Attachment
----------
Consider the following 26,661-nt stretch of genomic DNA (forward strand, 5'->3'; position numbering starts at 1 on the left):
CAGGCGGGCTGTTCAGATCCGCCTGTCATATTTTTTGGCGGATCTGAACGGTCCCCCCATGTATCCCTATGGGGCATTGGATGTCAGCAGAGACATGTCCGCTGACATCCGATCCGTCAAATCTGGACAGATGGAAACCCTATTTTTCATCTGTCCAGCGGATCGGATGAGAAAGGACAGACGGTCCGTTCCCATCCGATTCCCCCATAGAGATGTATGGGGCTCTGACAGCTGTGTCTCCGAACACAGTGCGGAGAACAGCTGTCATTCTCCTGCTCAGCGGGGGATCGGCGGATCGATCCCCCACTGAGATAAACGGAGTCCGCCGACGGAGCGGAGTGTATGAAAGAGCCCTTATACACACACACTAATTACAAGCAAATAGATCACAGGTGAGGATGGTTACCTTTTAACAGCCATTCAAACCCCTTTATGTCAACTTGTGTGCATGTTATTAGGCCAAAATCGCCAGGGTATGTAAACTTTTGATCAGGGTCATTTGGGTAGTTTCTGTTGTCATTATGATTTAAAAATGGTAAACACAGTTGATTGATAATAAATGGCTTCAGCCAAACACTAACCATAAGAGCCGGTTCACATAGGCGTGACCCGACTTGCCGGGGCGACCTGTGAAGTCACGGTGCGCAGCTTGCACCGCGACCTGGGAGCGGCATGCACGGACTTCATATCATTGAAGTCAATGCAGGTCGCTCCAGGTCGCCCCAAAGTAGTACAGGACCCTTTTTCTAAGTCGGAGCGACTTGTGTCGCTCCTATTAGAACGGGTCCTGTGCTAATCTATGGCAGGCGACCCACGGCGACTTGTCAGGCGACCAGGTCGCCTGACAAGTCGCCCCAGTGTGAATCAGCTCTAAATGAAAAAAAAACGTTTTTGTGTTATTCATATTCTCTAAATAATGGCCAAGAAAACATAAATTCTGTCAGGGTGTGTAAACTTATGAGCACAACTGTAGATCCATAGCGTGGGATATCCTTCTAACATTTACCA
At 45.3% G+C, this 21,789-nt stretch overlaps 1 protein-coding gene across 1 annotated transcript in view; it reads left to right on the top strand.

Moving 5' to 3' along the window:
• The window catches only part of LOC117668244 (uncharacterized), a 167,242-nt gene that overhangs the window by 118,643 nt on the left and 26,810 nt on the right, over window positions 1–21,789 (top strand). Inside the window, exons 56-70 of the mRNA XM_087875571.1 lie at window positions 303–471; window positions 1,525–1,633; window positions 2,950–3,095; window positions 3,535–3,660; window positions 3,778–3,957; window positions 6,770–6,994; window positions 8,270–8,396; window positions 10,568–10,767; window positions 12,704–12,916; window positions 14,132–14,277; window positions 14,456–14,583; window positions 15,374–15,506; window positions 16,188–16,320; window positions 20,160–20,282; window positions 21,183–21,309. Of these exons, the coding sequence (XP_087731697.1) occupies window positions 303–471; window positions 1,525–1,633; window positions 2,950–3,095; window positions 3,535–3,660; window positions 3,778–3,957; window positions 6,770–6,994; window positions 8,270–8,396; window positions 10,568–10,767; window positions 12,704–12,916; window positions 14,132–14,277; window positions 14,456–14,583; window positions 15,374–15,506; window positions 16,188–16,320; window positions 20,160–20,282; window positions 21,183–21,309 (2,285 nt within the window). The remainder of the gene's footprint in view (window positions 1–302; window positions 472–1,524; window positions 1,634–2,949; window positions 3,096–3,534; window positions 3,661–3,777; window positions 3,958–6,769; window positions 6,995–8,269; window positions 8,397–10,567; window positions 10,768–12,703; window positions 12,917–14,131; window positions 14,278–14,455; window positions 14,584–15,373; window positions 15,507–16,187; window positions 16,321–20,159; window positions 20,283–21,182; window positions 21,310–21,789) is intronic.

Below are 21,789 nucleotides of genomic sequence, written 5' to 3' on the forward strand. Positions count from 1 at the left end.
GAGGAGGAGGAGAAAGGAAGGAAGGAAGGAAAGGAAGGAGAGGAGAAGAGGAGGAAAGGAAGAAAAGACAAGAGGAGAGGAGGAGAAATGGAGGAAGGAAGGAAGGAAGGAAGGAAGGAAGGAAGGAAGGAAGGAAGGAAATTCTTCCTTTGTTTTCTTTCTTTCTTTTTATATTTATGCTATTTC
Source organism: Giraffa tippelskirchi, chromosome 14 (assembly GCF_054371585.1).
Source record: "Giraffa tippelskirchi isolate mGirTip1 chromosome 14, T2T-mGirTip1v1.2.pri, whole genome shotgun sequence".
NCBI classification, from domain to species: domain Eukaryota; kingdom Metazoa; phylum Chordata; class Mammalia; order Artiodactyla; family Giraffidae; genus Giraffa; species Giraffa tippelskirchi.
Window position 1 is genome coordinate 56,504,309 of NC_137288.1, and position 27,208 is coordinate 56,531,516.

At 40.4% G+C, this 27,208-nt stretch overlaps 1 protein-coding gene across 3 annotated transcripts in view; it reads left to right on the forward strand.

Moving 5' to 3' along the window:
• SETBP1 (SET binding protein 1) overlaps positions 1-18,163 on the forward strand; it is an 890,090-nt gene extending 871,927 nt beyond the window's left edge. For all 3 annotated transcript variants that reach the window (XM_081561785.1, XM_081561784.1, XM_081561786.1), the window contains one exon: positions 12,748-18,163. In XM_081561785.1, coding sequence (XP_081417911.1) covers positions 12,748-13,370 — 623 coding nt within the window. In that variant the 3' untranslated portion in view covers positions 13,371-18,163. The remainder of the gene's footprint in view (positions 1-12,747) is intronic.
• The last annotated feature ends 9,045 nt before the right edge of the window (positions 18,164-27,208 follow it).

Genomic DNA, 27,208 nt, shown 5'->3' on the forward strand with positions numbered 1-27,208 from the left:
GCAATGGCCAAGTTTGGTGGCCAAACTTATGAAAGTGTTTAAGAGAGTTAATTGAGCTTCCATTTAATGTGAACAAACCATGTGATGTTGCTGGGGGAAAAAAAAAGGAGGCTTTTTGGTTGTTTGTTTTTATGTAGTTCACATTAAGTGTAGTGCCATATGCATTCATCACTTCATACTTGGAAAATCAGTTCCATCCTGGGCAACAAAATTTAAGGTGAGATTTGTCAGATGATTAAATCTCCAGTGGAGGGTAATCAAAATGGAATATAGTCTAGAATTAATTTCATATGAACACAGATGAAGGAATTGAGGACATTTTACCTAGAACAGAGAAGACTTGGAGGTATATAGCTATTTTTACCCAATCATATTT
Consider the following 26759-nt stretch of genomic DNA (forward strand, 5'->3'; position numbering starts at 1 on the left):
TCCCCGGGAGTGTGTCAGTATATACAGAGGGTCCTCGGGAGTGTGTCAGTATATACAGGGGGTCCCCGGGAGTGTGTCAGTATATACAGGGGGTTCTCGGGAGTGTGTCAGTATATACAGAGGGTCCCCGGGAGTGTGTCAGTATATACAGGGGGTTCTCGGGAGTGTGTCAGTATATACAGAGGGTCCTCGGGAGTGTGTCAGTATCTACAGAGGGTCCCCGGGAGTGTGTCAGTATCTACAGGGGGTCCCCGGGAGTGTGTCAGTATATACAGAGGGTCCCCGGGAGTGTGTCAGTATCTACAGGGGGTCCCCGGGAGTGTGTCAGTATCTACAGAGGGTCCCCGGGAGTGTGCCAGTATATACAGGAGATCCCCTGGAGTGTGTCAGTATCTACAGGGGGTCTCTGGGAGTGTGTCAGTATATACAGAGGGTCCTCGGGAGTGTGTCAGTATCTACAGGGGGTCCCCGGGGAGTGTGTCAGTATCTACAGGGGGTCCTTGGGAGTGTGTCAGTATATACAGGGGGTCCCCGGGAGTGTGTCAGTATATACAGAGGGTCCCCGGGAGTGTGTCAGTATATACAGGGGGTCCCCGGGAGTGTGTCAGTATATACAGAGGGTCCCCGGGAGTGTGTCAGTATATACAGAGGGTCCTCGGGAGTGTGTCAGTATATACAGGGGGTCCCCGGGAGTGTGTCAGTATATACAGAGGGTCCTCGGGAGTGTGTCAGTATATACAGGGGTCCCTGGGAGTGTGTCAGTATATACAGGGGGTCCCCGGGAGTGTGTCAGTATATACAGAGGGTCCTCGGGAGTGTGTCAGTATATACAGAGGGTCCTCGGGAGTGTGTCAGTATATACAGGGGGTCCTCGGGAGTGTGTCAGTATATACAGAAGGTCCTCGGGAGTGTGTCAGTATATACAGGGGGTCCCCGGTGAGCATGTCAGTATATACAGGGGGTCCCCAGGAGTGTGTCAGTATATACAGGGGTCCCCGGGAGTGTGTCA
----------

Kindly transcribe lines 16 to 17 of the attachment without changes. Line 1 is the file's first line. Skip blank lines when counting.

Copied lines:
Genomic DNA, 27,208 nt, shown 5'->3' on the forward strand with positions numbered 1-27,208 from the left:
GCAATGGCCAAGTTTGGTGGCCAAACTTATGAAAGTGTTTAAGAGAGTTAATTGAGCTTCCATTTAATGTGAACAAACCATGTGATGTTGCTGGGGGAAAAAAAAAGGAGGCTTTTTGGTTGTTTGTTTTTATGTAGTTCACATTAAGTGTAGTGCCATATGCATTCATCACTTCATACTTGGAAAATCAGTTCCATCCTGGGCAACAAAATTTAAGGTGAGATTTGTCAGATGATTAAATCTCCAGTGGAGGGTAATCAAAATGGAATATAGTCTAGAATTAATTTCATATGAACACAGATGAAGGAATTGAGGACATTTTACCTAGAACAGAGAAGACTTGGAGGTATATAGCTATTTTTACCCAATCATATTT